City of Wolves (Nightmarked, #2) ♦ Kat Ross | Review
After I was already convinced by the first volume of the Nightmarked series, Kat Ross has upped the ante with City of Wolves.
The series of Nightmarked is flawlessly continued in City of Wolves. The story’s suspense keeps increasing by every single chapter. Also, the pace won’t slow down nor will the thrill lessen even when you reach peak scenes. There has already been a lot of activity in the first volume, and I couldn’t imagine that there was still that much more to come.Title: City of Wolves
Author: Kat Ross
Series: Nightmarked #2
More Volumes: City of Storms, City of Keys, City of Dawn
Publisher: Acorn, published on 13. Mai 2022
Genre: Angels, Dark Fantasy, High Fantasy, Magic, Mystery, Paranormal, Romance
Format: ARC, eBook
Purchased at: BookSirens
Buy here: Amazon | Thalia | Hugendubel
Link to Bookhype
Link to Goodreads
A Pontifex is dead. Another has risen. Civil war looms and the fate of the continent dangles from the unravelling threads of four lives.
The High Priestess. Kasia Novak fled Novostopol pursued by a shadowy cult calling itself the Order of the Black Sun. Struggling to master her newfound power, she takes shelter with a powerful Kvengard family. The Danzigers are old friends of her mentor Tessaria Foy and promise to see the women safely to Nantwich. But something is very wrong at their remote manor house. Ghostly figures stalk the grounds at night. Her readings hint at dire peril. Who is the Jack of Wolves? To practice the art of cartomancy, one must be willing to open doors. And Kasia knows the true danger lies not in the cards, but what waits on the other side.
The Knight. At the Arx in Kvengard, Alexei Bryce races against time to solve a spate of child abductions. The case leads him down ever darker paths—and towards both his brother and the woman he yearns for. An ancient text on alchemy holds the keys to the mystery, yet not even Alexei suspects the dark purpose for which the children have been taken.
The Martyr. Deep in the Morho Sarpanitum, Lezarius begins to remember who deposed him and drove him mad. The Beast of Bal Agnar—a man the rest of the world believes long dead. Only Mikhail Bryce, rendered mute by his inverted Mark, knows the truth. But the forest itself has turned against them and Lezarius’s only hope lies in Kvengard—if nihilim hunters don’t find them first.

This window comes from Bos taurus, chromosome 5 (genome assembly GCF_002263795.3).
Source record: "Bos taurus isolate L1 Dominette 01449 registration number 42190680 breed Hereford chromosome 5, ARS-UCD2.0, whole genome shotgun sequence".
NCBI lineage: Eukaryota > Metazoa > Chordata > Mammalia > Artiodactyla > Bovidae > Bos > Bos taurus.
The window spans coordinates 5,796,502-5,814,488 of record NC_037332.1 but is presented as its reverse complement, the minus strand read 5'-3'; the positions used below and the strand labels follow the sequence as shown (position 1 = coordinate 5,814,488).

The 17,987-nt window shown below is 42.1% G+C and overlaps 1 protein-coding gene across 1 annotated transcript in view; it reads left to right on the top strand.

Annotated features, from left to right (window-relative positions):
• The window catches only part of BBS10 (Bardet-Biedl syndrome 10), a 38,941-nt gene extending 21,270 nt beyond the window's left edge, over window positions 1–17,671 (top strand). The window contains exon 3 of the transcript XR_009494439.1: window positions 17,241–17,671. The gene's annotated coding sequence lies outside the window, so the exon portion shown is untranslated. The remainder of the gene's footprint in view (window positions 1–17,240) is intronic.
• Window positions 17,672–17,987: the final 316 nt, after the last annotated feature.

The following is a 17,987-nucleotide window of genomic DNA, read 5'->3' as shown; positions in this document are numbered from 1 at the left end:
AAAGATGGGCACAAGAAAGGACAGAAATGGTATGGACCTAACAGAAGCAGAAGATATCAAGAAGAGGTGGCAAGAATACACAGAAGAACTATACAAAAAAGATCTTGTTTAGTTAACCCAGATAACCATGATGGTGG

The Fool. At the ruins of Bal Kirith, the Nightmage Malach tries to seduce Nikola Thorn into staying as his lover, but Nikola is not so easily manipulated. She carries Malach’s child—a powerful half-blood—and fears the wrath of his deranged aunt, the Pontifex Beleth. By the terms of their bargain, Malach must help Nikola reach the witches of Dur-Athaara, but letting her go demands that he renounce his selfish nature. A man with one foot in light and the other in deepest shadow, Malach’s choice will have consequences for them all.
More Books by the Author: City of Storms, City of Keys, City of Dawn
City of Wolves ♦ Kat Ross
City of Wolves, the second book in Kat Ross‚ Nightmarked series, is an exhilarating adventure. As the three main characters are dispersed over the fictional realm of the Via Sancta, there is plenty of action right away. The inexplicable disappearances of multiple youngsters from the town of Kvengard are being looked into by the story’s hero, Alexei, who is both a soldier and a priest.
After surviving an attack by the pseudo religious group of the Black Sun, Kasia, the wicked cartomancer, is sailing toward Nantwich on a ship. While the night mage, Malach, is in Bal Kirith falling more and more for Nikola, an unmarked charwoman.
And as a new evil was on the rise and threatened the whole humanity, the vanished children, Alexei was looking for, seemed to hold the key to everyone’s redemption. All of these contradictory threads were skillfully woven together into an intriguing story. Kat Ross really did an amazing job with the sequel.
The characters were still developing throughout the book, and occasionally they even caught me off guard! Also, the incredible variety of personalities and trait was refreshing and entertaining. The elicit waves of emotion they went through made me both laugh and sometimes shed a tear. It was also tremendously energizing to see the growth of the plot into areas and characters.
City of Wolves does contain a variety of points of view, which aids in expanding the overall narrative as the individuals strive to figure out exactly what role they play as all these events develop. Due to the numerous turns and surprises, I could hardly stay away from this book.
I received an advance review copy for free at BookSirens, and I am leaving this review voluntarily.
Nightmarked – The Quadrology
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